While walking down the streets of Newtown I was asked to explain any senses I had about the space? I couldn’t say it then because I was worried I would seem too disconnected from my work, but honestly I felt nothing. No thoughts came to mind, no words came out of my mouth, not even a bullshit sentence. How do I articulate a scholarly response reflecting deep analysis when I barely have any opinion on the matter? I get the impression that I am supposed to know exactly what it is I am supposed to accomplish and have some answer to the prompt, but this is not the case. As I walked down, up and through the streets nothing about the use of space stuck out to me. What I did notice of course was the gradual move towards a more modern form of settlement. There were few houses with fretwork and even fewer made of wood. Beyond those two architectural characteristics, I am at a complete loss.
I am ashamed to admit that felt absolutely nothing as I walked past these houses and I can not begin to "read" now these spaces are inhabited. My mind rarely questions the lifestyle of the people in the space, yet oddly I do have an unexpected appreciation for the structure. Anytime I see a building I focus on the exterior, I look for unique features, contemplate the purpose/ function and continue about my way. However after reading The Poetics of Space by Gaston Bachelard, I was able to somewhat formulate what it is that intrigues me. On a very subconscious level, I am responding to the physical manifestation of imagination.
The author relates the experience of reading poetry to the type of daydreams people have about their childhood homes. The emotional connections felt when one reads a piece of work is similar to the phenomenology of inhabiting intimate spaces. He suggests that the house is a physical manifestation of imagination; the space is first designed in the mind and eventually becomes a protective (thought up by architects) and comforting (created by the residences) shelter. People want to protect themselves from what they fear (the outside world) by building a shelter to enclose themselves in safety.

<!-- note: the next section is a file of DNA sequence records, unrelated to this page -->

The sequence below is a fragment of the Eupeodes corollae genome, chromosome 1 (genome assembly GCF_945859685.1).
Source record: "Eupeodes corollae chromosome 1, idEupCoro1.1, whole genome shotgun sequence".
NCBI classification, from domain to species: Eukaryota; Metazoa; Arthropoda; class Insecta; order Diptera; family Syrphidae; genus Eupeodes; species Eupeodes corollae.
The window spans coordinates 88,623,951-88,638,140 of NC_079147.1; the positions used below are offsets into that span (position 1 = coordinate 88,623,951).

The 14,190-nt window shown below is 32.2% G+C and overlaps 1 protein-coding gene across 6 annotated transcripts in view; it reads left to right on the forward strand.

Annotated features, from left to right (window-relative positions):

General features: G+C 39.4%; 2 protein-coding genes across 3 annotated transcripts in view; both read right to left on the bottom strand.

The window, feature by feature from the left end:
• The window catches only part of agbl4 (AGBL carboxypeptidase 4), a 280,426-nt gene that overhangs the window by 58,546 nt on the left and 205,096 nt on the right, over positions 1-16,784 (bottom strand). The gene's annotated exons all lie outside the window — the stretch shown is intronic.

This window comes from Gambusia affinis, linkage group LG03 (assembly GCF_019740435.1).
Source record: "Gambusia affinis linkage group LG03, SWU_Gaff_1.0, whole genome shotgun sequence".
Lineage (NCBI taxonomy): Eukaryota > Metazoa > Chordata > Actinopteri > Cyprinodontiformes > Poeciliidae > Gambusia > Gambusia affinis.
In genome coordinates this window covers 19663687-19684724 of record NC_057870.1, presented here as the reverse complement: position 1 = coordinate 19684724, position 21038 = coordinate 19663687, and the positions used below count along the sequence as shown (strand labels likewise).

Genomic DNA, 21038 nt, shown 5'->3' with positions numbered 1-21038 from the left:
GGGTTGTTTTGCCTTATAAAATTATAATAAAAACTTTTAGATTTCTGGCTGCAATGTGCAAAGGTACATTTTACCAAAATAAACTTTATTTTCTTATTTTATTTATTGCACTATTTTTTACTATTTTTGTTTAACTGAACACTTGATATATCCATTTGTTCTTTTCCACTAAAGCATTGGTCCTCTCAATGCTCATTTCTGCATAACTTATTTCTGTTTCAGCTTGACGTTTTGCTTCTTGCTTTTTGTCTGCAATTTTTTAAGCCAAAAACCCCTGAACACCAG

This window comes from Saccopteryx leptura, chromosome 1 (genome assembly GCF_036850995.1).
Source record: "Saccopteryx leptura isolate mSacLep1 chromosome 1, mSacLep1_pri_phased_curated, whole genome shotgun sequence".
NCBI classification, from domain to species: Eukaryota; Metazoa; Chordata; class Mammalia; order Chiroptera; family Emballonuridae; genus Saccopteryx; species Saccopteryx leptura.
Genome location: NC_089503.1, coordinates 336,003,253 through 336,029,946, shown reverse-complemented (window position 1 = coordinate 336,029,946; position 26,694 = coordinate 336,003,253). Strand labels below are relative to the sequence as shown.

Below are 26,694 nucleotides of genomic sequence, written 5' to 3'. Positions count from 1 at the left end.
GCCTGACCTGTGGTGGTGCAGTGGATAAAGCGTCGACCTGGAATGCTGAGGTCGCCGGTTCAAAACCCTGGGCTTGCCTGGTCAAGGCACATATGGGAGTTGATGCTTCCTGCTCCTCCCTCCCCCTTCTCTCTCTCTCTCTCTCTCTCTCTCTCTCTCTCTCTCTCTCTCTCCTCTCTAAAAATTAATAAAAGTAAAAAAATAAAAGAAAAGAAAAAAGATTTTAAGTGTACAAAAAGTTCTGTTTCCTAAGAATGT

One example of this lies within an aspect of inhabiting space that I so easily overlooked. Although I’ve noticed and registered the fact that Trinidadian houses are very close, I turned a blind eye to it because I did not know what else to say about the proximity. I just thought that people were short on space here so it was necessary to built houses close to each other, but maybe it is more than that. According to Bachelard, the closeness is a way to make residences feel safer because they know they are near a helpful neighbor. And another trend he touched on that I hadn't pieced together on my own was the idea that houses have minimal interaction with the environment and becomes artificially/superficially constructed the closer it gets to a city surrounding. While it is happening at a slow rate, I agree that the houses built now, especially near major city-like areas, stand out visually, structurally and in terms of its functioning within the environment. No longer do they have pleasantly useful architecture that infers a certain amount of information about the creativity of the architect while still effectively utilizing the climate of the country.
At Trinity College in Hartford Connecticut, I had taken a “Science in Art” course where the art world had been revealed to me. I wonder if artists intentionally created artwork. While there are some situations where some pieces dubbed “art” was created intentionally, we had looked at a few where accidental masterpieces. As with the case of Van Gough, who painted over some of his own paintings proved that he was more interested in expressing his imaginative ideas rather than displaying art. What he created was not for art sake but he painted because he wanted to show what was in his mind. In a similar fashion, the architects have created houses and other buildings originating in their imagination. I realize that I am fascinated with the fact that people think these functional houses into existence.
Furthermore the book helped me to see that my phenomenological experience may just be very different from others. It’s expected that my personal history affects my initial interaction with each house, which would be different from someone who has lived here long enough to see the gradual changes. For instance, it’s incredible that Christopher Cozier can easily point out 1930’s glass or the approximate year a fence would have been built or surmise that a house was renovated more than once in two different eras. Either way, he seems very knowledgeable about the subject and it is evident that he experiences and interacts with the same space on a different level. I’ve been told that I am too oblivious to my surroundings, maybe that is why it's so hard for me to verbalize my phenomenological encounters with these spaces.